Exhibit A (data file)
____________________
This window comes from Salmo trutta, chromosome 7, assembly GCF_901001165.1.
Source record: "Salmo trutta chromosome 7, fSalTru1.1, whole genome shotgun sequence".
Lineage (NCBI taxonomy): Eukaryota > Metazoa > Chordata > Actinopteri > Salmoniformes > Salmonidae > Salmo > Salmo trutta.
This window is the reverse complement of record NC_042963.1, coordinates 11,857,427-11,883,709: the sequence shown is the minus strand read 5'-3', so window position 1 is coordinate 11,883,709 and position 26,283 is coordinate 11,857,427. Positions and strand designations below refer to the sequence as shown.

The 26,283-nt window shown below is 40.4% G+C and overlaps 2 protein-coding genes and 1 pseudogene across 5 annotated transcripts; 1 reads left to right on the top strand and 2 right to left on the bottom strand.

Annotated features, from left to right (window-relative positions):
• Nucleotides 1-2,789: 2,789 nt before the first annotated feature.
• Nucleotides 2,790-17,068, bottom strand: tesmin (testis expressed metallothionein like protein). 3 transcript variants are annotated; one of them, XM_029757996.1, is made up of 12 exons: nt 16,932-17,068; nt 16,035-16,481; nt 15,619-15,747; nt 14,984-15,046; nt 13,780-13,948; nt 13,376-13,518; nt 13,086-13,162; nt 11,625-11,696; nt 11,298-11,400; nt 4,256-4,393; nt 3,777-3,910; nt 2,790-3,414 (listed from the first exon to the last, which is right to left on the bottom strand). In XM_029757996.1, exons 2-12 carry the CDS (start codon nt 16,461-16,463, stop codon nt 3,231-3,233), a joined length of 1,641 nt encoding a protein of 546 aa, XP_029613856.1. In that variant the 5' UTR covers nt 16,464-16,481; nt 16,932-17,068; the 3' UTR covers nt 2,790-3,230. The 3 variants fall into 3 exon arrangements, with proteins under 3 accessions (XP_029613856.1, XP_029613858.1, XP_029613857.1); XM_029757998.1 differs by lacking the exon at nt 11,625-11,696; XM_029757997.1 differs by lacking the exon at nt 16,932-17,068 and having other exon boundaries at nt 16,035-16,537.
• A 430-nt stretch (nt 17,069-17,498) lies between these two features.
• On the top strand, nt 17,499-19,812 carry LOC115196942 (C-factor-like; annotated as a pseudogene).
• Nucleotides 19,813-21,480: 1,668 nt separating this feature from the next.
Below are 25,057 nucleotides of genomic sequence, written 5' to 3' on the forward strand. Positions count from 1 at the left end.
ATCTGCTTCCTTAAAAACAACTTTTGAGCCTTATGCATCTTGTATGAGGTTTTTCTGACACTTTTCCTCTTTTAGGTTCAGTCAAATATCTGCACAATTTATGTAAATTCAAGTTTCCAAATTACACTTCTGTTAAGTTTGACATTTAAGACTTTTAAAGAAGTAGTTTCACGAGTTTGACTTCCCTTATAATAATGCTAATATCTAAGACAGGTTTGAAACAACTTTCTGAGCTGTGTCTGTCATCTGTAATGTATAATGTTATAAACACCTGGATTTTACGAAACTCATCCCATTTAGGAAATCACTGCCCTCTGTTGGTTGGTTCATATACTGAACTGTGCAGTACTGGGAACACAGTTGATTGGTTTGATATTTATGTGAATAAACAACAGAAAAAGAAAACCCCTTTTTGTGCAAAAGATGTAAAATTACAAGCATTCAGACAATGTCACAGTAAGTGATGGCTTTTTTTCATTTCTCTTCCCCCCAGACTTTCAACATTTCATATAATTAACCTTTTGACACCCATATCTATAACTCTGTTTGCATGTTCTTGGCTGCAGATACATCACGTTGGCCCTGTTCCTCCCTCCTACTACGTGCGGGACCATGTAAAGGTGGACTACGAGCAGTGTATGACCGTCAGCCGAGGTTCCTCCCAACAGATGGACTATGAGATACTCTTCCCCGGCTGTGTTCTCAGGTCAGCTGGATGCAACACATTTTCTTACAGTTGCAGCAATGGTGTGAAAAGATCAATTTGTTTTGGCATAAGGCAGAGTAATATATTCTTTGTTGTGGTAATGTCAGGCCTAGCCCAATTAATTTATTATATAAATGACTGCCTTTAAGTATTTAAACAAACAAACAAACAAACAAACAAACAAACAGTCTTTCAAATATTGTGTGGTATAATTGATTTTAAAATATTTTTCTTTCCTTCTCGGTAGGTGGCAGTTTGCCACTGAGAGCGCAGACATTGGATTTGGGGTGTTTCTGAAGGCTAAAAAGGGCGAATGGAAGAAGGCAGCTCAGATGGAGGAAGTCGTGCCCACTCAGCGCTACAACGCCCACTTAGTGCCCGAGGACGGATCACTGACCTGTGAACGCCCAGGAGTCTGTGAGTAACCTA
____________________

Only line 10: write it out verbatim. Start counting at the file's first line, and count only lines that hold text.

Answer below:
• On the top strand, nt 17,499-19,812 carry LOC115196942 (C-factor-like; annotated as a pseudogene).